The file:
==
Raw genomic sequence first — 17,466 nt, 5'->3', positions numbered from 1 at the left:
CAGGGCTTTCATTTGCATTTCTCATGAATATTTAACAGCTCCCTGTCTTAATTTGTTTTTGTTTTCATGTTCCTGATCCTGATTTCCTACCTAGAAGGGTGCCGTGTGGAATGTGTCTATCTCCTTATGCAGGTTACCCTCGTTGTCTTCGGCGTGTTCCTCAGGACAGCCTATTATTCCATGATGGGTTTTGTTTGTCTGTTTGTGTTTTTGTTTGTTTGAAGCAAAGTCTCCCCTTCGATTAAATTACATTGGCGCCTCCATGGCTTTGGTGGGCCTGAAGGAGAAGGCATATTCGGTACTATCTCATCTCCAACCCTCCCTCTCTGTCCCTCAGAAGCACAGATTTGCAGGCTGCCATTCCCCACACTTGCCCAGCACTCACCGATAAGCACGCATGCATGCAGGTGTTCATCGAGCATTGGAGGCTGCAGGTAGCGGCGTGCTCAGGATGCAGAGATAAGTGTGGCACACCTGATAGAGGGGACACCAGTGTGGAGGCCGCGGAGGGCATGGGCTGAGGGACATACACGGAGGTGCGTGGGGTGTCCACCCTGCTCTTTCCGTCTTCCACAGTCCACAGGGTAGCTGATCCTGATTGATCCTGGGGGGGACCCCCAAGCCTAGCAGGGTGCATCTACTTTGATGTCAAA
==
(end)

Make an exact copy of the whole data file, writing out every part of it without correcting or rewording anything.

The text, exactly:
Raw genomic sequence first — 17,466 nt, 5'->3', positions numbered from 1 at the left:
CAGGGCTTTCATTTGCATTTCTCATGAATATTTAACAGCTCCCTGTCTTAATTTGTTTTTGTTTTCATGTTCCTGATCCTGATTTCCTACCTAGAAGGGTGCCGTGTGGAATGTGTCTATCTCCTTATGCAGGTTACCCTCGTTGTCTTCGGCGTGTTCCTCAGGACAGCCTATTATTCCATGATGGGTTTTGTTTGTCTGTTTGTGTTTTTGTTTGTTTGAAGCAAAGTCTCCCCTTCGATTAAATTACATTGGCGCCTCCATGGCTTTGGTGGGCCTGAAGGAGAAGGCATATTCGGTACTATCTCATCTCCAACCCTCCCTCTCTGTCCCTCAGAAGCACAGATTTGCAGGCTGCCATTCCCCACACTTGCCCAGCACTCACCGATAAGCACGCATGCATGCAGGTGTTCATCGAGCATTGGAGGCTGCAGGTAGCGGCGTGCTCAGGATGCAGAGATAAGTGTGGCACACCTGATAGAGGGGACACCAGTGTGGAGGCCGCGGAGGGCATGGGCTGAGGGACATACACGGAGGTGCGTGGGGTGTCCACCCTGCTCTTTCCGTCTTCCACAGTCCACAGGGTAGCTGATCCTGATTGATCCTGGGGGGGACCCCCAAGCCTAGCAGGGTGCATCTACTTTGATGTCAAA